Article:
When the Coronavirus crisis made it impossible for Jessica* go to work safely, she found herself without any money for food or bills. She shares her story with us, and the difference that an emergency grant from Money A+E and support from our Advice team were able to make.
Jessica’s life was turned upside down by Coronavirus from the very start of the outbreak. Working night shifts as a cleaner in a major London hospital, she was not provided with any protective clothing beyond some pairs of gloves – yet was still expected to work next to Covid wards and to dispose of medical waste.
‘That is taking a risk with my life’, says Jessica, who is in her 50s and has an underlying health condition. She felt she had no other option than to quit her role.
Her agency did not provide any form of financial assistance, and she found herself wondering how she was going to pay for food, rent and bills. She started having sleepless nights, so intense were the feelings of isolation and stress that it caused.
‘It affected me,’ she says. ‘[I thought] what is going to happen, am I going to be on the street?’
How Money A+E could support
During this period, Jessica was referred to Money A+E through her contact with one of our partner organisations. Our Money Coach adviser Rosie immediately took up her case.
Rosie supported Jessica to make an application for Universal Credit. This had been proving challenging for Jessica, who lacked access to a device other than her phone and does not consider her IT skills to be strong.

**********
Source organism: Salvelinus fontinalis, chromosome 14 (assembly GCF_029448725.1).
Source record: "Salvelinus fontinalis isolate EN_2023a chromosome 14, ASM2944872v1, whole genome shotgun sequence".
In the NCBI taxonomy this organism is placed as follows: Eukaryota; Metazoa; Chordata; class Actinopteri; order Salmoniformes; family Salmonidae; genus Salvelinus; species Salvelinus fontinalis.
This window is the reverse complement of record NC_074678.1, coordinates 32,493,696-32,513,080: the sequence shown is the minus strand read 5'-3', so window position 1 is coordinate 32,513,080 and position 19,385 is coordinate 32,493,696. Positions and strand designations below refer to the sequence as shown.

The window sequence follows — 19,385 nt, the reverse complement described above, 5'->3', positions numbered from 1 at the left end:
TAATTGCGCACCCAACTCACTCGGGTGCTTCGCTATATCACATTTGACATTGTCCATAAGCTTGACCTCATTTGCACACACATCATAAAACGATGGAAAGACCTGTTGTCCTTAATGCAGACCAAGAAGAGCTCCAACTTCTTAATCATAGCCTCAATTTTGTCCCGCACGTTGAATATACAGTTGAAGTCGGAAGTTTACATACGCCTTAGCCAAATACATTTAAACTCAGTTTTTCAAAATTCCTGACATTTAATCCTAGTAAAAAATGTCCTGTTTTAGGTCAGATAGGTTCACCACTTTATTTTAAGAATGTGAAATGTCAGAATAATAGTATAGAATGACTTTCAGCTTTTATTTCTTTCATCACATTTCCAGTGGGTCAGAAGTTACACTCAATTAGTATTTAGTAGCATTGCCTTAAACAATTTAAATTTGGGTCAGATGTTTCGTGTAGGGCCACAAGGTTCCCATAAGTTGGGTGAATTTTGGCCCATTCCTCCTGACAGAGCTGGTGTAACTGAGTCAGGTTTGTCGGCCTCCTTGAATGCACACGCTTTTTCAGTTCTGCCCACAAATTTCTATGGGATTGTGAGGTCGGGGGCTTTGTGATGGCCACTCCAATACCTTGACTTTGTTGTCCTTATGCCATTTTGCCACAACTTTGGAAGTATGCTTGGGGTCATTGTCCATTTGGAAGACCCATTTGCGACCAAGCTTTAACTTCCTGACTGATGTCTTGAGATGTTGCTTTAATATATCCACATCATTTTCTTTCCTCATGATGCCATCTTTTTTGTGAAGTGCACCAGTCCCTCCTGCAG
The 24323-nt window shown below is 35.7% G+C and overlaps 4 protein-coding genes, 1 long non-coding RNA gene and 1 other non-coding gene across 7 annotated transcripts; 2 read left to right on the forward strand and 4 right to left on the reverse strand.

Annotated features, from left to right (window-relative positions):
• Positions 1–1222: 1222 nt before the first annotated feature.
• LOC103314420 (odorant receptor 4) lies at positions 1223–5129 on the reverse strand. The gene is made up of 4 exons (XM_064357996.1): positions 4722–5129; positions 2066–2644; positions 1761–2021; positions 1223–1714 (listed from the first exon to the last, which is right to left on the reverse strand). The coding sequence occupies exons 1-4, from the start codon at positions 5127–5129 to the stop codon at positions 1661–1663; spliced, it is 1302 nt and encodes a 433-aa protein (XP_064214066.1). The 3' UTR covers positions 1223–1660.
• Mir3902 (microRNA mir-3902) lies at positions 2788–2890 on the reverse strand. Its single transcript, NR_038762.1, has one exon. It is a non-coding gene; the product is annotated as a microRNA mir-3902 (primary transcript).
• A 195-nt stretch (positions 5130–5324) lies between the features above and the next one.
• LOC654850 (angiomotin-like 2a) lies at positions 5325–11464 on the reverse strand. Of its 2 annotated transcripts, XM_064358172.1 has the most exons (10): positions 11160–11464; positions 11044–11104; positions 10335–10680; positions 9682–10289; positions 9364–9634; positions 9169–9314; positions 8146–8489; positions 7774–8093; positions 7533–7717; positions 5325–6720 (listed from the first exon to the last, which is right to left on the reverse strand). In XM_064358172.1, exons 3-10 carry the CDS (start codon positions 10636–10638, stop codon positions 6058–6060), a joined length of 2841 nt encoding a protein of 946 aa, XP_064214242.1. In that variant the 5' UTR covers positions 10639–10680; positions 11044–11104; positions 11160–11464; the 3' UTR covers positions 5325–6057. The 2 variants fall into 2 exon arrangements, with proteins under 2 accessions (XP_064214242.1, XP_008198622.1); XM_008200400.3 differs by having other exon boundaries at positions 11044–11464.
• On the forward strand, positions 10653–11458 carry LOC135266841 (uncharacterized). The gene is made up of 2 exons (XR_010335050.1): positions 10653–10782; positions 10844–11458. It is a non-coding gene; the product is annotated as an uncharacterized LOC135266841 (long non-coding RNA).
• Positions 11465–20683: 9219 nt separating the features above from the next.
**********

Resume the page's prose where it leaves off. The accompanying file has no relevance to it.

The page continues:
Confirmation of the amount that Jessica will be paid – and her first payment – were subject to the usual 5-week wait period, and are expected to arrive in mid-May.
To help bridge the gap, Rosie arranged for an emergency grant of £250 to be paid to Jessica from the Money A+E Community Fund.
‘I was very happy…when I got it I bought food’, says Jessica, who also used the grant to cover her gas and electricity bills.
‘If I never found Rosie, I would be sitting here, don’t know where my rent is going to pay, don’t know where my council tax is going to pay, don’t know how my light and gas will be on.’
Struggling before the crisis
It was particularly difficult for Jessica to absorb a loss of income, because paying her bills has already been a struggle for years.
Her core issue was that working in her cleaning role part-time, her income simply did not cover her basic expenses.
She had been searching for a full-time role, but had again been held back by lack of access to IT. She recalls times when she was unable to travel to work because she couldn’t afford her bus pass, and others when she could not buy food for weeks on end.
She describes relying on her part-time salary and housing benefit: ‘That money when I get it, it’s like it goes in one hand and it come out in the next one because… I had to do so much out of that money and when I did it I had nothing left’.
She had also been unable to make her home into the comforting environment that might have helped ease the pressure. For the first seven months in her current accommodation, she lived without a cooker, a fridge or a bed and was sleeping on the floor.
‘I feel depressed because I had a lot of things to do in here to make it look like a house, to make it look presentable,’ says Jessica. She was eventually able to purchase a cooker and bed on credit, but is still paying back this debt after more than three years.
She also attributes a worsening of her physical health to the strains on her mental health. ‘It makes me stress,’ she says. ‘I think that’s why my blood pressure’s been going up and down.’
Looking to the future
Once the national picture starts to return to normal, Jessica wants to return to her search for full-time work as quickly as she can.